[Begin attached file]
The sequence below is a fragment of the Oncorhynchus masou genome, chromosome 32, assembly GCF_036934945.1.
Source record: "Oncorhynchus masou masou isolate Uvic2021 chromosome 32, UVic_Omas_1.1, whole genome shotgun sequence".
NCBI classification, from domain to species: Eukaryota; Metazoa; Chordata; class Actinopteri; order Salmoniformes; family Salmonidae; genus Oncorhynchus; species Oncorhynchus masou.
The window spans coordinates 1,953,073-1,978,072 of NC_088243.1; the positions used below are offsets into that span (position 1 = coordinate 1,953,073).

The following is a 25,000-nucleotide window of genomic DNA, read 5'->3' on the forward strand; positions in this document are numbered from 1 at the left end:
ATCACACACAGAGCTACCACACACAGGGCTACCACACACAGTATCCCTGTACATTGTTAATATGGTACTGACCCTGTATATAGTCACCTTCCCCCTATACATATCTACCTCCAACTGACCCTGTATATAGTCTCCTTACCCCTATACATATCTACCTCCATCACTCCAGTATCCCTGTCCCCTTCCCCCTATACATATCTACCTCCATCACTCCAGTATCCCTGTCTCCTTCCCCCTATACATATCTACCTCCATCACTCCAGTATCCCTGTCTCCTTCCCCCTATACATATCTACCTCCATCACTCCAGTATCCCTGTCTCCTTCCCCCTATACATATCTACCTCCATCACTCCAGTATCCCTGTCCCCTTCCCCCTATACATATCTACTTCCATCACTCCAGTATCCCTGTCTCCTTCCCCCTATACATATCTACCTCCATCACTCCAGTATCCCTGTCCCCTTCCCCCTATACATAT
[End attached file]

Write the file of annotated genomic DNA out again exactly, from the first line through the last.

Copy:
The sequence below is a fragment of the Oncorhynchus masou genome, chromosome 32, assembly GCF_036934945.1.
Source record: "Oncorhynchus masou masou isolate Uvic2021 chromosome 32, UVic_Omas_1.1, whole genome shotgun sequence".
NCBI classification, from domain to species: Eukaryota; Metazoa; Chordata; class Actinopteri; order Salmoniformes; family Salmonidae; genus Oncorhynchus; species Oncorhynchus masou.
The window spans coordinates 1,953,073-1,978,072 of NC_088243.1; the positions used below are offsets into that span (position 1 = coordinate 1,953,073).

The following is a 25,000-nucleotide window of genomic DNA, read 5'->3' on the forward strand; positions in this document are numbered from 1 at the left end:
ATCACACACAGAGCTACCACACACAGGGCTACCACACACAGTATCCCTGTACATTGTTAATATGGTACTGACCCTGTATATAGTCACCTTCCCCCTATACATATCTACCTCCAACTGACCCTGTATATAGTCTCCTTACCCCTATACATATCTACCTCCATCACTCCAGTATCCCTGTCCCCTTCCCCCTATACATATCTACCTCCATCACTCCAGTATCCCTGTCTCCTTCCCCCTATACATATCTACCTCCATCACTCCAGTATCCCTGTCTCCTTCCCCCTATACATATCTACCTCCATCACTCCAGTATCCCTGTCTCCTTCCCCCTATACATATCTACCTCCATCACTCCAGTATCCCTGTCCCCTTCCCCCTATACATATCTACTTCCATCACTCCAGTATCCCTGTCTCCTTCCCCCTATACATATCTACCTCCATCACTCCAGTATCCCTGTCCCCTTCCCCCTATACATAT